Local school children release dung beetles on Mahia Peninsula
From Afternoons with Jesse Mulligan, 1:26 pm on 25 February 2020.
A large number of dung beetles were set loose on the Māhia Peninsula on Tuesday as part of a community initiative to improve the soil quality and manage run off from farm paddocks.
Local Māhia school children participated as part of the Hills Country Futures project citizen science initiative, run by Whangawehi a group formed to raise awareness of the health of water catchment in the area.
Mahia school children assist with the release of Dung beetles on Mahia Peninsula Photo:
Otago University emeritus Henrik Moller is one of the scientists who was there today and explains why the beetles are so good for the soil and the water.
He told Jesse Mulligan they released 5000 beetles.
“It was amazing fun, the kids really got into it, there was a fair bit of mayhem and poo flying around.”
The students made “really big poo sandwiches” he said and sealed the beetles between two layers of dung.
The beetles will do vital work, Moller says.
“We need dung beetles, we brought cattle and goats and sheep out here, but we didn’t bring with them the dung beetle fauna that existed where we brought them from, and that means we haven’t had this army of insects to bury and disperse the dung.”
He says the goal is for every farm to have the busy beetles in the paddock.
“Just like earth worms, they build the soil, they put carbon in the soil, the dung beetles build tunnels and then those tunnels act as tubes, build water, and improves the ability of the soil to hold water when drought comes so that’s good for farmers. “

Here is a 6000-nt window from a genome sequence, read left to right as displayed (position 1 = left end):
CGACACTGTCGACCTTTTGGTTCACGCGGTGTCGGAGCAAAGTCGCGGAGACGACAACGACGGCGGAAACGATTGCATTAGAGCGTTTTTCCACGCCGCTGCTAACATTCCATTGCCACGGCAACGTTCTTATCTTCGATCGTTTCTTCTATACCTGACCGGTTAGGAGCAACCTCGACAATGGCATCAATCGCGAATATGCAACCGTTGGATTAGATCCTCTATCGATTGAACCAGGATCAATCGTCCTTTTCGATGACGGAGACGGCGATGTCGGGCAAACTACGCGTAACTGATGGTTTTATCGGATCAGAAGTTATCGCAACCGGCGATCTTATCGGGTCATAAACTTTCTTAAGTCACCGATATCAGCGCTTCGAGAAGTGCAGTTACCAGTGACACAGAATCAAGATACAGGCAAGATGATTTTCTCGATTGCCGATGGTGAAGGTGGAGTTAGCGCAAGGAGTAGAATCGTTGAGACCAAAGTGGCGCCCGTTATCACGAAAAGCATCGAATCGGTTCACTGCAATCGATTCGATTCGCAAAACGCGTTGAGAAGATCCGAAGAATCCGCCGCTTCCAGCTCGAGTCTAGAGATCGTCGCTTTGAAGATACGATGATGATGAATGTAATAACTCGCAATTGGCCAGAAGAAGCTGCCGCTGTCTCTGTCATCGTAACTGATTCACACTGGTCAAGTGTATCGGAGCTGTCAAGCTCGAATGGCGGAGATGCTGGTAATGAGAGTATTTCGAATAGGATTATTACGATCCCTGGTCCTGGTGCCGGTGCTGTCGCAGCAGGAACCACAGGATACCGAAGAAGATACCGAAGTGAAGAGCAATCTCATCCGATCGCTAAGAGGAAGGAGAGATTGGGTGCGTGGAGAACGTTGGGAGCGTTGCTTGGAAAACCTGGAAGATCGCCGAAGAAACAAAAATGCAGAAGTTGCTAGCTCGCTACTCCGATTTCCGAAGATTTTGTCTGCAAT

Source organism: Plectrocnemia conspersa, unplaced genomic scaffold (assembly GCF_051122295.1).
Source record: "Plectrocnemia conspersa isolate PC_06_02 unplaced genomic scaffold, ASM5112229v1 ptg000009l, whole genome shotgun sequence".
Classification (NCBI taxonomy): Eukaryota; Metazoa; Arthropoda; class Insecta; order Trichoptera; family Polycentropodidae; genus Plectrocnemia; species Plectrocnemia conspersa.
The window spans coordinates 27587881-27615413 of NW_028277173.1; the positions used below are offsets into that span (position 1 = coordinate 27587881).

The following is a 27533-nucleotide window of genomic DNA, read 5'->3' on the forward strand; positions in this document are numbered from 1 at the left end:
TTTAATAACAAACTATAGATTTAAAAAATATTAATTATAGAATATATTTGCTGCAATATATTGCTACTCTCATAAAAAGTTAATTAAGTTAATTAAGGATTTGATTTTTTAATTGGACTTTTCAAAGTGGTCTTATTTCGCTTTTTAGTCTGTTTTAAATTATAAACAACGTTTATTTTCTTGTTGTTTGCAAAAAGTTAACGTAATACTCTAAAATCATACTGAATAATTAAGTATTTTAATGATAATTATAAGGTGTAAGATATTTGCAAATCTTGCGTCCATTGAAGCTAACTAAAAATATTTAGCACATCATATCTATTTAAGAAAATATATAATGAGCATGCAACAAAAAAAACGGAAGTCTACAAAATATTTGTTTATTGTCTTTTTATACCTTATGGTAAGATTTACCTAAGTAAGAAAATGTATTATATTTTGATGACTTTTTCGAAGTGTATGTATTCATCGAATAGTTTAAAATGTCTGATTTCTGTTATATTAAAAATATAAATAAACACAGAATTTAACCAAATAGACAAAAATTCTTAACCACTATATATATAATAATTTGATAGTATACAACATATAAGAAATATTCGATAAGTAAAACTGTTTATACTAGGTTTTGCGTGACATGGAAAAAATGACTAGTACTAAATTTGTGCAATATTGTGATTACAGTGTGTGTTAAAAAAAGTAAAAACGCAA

But most importantly the beetles bury the dung, he says.
“Most of all we’re worried about dung staying in the soil rather than washing off into waterways. Dung beetles attack the problem in the paddocks and reduce the amount that’s reaching those riparian strips. The two systems work really well together.”
Moller says there is little chance of a plague of beetles doing more harm than good.
“We do have fifteen species of native dung beetle, but they all live in forest and they don’t fly. These introduced species don’t venture into the forest, so we’re really certain there won’t be any unintended consequences.”
He’s calling for a People’s Poo Beetle Movement to have these busy creatures all over Aotearoa, but says despite them breeding quickly we’ll need a lot of them.
“We need millions upon millions of these things around New Zealand.”
Moller says he saw the beneficial effects of the beetles on a farm in Kaipara just last week.
“I think over 70 percent of the dung, even the fresh ones, had beetles in already, you roll them over and there’d be tunnels underneath it where the beetles have drilled down into the soil and they’ve kind of bulldozed the dung down into it sometimes, there’s be five even eight of these tunnels under each individual pat.”
That farm introduced the beetles five years ago, he says.
“It took five years to build up those numbers on that farm. We need billions of them out there.”